THE VOICE OF REASON

ESSAYS IN OBJECTIVIST THOUGHT (AYN RAND LIBRARY)

A provocative collection of speeches and essays by the controversial Rand (d. 1982; author of Atlas Shrugged, The Fountainhead, Capitalism: The Unknown Ideal, etc.). Rand's longtime associate and literary executor, Peikoff, has collected here more than 20 of her statements on politics, art, literature, economics, and philosophy. Peikoff succinctly defines Rand's philosophy of "Objectivism" in his introduction: "Objectivism upholds capitalism in politics, on the basis of egoism in ethics, on the basis of reason in epistemology." Rand insisted that there is an objective reality, and was a passionate and convincing advocate of individual liberty. For example, in her 1968 essay "Of Living Death," Rand challenges the "mystical doctrines that underlie the Roman Catholic Church's opposition to contraception and abortion." Rand concludes, "Abortion is a moral right. . . Who can conceivably have the right to dictate to [a woman] what disposition she has to make of the functions of her own body?" In "The Inverted Moral Priorities," Rand makes a rousing defense of wealth as the source of creativity and productivity in our economy; in "The Intellectual Bankruptcy of Our Age," she urges liberals to reclaim their intellectual heritage by returning their support to laissez-faire capitalism. Rand unabashedly celebrated the creative force of the free human mind that creates industries, science, and art out of the brute facts of nature. She believed that the US was the last, best hope of mankind, and feared that collectivist dogmas like communism and fascism were undermining America's Enlightenment heritage of individual liberty and private property. Prickly, well-articulated polemic, at times persuasive, at times infuriating: prime Rand.

Pub Date: Jan. 12, 1988

ISBN: 0452010462

Page Count: 305

Publisher: New American Library

Review Posted Online: May 22, 2012

Kirkus Reviews Issue: Jan. 1, 1988

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If the authors are serious, this is a silly, distasteful book. If they are not, it’s a brilliant satire.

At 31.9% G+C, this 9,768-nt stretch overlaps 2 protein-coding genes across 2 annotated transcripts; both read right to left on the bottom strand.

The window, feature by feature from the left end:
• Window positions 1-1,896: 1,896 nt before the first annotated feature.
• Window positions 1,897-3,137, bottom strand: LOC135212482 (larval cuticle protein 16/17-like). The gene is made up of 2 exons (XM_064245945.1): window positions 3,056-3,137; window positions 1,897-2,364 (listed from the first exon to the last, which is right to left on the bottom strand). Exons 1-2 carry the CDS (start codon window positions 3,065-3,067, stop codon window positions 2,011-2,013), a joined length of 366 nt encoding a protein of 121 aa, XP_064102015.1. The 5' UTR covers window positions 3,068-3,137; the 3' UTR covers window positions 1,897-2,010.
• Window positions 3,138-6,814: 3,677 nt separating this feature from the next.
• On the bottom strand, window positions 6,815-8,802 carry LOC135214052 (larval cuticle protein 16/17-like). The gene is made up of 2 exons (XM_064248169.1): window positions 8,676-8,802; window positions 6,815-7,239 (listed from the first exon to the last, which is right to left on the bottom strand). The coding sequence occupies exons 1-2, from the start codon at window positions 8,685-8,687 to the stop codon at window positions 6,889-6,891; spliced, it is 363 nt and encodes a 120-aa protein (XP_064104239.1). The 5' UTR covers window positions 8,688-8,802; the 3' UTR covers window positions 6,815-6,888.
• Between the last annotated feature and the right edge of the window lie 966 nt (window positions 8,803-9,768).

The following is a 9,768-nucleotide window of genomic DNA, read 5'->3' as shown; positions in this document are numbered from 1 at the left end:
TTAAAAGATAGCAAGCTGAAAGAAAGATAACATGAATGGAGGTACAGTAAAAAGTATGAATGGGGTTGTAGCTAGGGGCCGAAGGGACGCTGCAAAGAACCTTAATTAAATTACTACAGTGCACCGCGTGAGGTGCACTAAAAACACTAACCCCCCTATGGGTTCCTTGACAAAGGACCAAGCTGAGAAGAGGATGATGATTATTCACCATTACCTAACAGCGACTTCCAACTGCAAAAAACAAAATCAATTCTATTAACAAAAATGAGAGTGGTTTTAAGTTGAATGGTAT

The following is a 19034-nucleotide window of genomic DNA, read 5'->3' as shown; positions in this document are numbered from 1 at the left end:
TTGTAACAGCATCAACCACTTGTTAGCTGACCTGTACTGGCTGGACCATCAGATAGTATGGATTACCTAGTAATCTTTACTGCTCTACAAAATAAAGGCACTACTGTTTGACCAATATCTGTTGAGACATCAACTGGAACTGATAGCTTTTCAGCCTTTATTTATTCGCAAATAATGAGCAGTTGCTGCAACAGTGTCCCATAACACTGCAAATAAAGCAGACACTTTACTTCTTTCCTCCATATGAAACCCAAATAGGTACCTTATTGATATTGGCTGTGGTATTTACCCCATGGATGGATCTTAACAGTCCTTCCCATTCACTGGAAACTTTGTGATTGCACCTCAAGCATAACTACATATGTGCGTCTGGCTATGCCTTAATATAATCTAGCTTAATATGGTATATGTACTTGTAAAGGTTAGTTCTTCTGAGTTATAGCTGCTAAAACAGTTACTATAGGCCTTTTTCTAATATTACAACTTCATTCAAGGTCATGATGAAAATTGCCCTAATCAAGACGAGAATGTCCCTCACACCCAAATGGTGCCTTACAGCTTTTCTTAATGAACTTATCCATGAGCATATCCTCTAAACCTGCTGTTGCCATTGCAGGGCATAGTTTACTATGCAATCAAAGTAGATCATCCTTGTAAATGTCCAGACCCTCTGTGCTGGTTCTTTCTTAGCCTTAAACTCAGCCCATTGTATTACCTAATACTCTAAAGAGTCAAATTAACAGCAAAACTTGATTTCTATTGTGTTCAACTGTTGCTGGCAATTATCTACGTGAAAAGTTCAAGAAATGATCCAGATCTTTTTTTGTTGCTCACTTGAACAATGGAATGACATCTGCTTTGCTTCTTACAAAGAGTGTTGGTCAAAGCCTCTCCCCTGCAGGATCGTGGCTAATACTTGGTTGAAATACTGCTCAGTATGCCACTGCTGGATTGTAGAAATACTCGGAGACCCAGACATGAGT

THE 48 LAWS OF POWER

The authors have created a sort of anti-Book of Virtues in this encyclopedic compendium of the ways and means of power.

Everyone wants power and everyone is in a constant duplicitous game to gain more power at the expense of others, according to Greene, a screenwriter and former editor at Esquire (Elffers, a book packager, designed the volume, with its attractive marginalia). We live today as courtiers once did in royal courts: we must appear civil while attempting to crush all those around us. This power game can be played well or poorly, and in these 48 laws culled from the history and wisdom of the world’s greatest power players are the rules that must be followed to win. These laws boil down to being as ruthless, selfish, manipulative, and deceitful as possible. Each law, however, gets its own chapter: “Conceal Your Intentions,” “Always Say Less Than Necessary,” “Pose as a Friend, Work as a Spy,” and so on. Each chapter is conveniently broken down into sections on what happened to those who transgressed or observed the particular law, the key elements in this law, and ways to defensively reverse this law when it’s used against you. Quotations in the margins amplify the lesson being taught. While compelling in the way an auto accident might be, the book is simply nonsense. Rules often contradict each other. We are told, for instance, to “be conspicuous at all cost,” then told to “behave like others.” More seriously, Greene never really defines “power,” and he merely asserts, rather than offers evidence for, the Hobbesian world of all against all in which he insists we live. The world may be like this at times, but often it isn’t. To ask why this is so would be a far more useful project.

If the authors are serious, this is a silly, distasteful book. If they are not, it’s a brilliant satire.

Pub Date: Sept. 1, 1998

ISBN: 0-670-88146-5

Page Count: 430

Publisher: Viking

Review Posted Online: May 20, 2010

Kirkus Reviews Issue: July 15, 1998

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THE MYTH OF SISYPHUS

AND OTHER ESSAYS

This a book of earlier, philosophical essays concerned with the essential "absurdity" of life and the concept that- to overcome the strong tendency to suicide in every thoughtful man-one must accept life on its own terms with its values of revolt, liberty and passion. A dreary thesis- derived from and distorting the beliefs of the founders of existentialism, Jaspers, Heldegger and Kierkegaard, etc., the point of view seems peculiarly outmoded. It is based on the experience of war and the resistance, liberally laced with Andre Gide's excessive intellectualism. The younger existentialists such as Sartre and Camus, with their gift for the terse novel or intense drama, seem to have omitted from their philosophy all the deep religiosity which permeates the work of the great existentialist thinkers. This contributes to a basic lack of vitality in themselves, in these essays, and ten years after the war Camus seems unaware that the life force has healed old wounds... Largely for avant garde aesthetes and his special coterie.

Pub Date: Sept. 26, 1955

ISBN: 0679733736

Page Count: 228

Publisher: Knopf

Review Posted Online: Sept. 19, 2011

Kirkus Reviews Issue: Sept. 1, 1955

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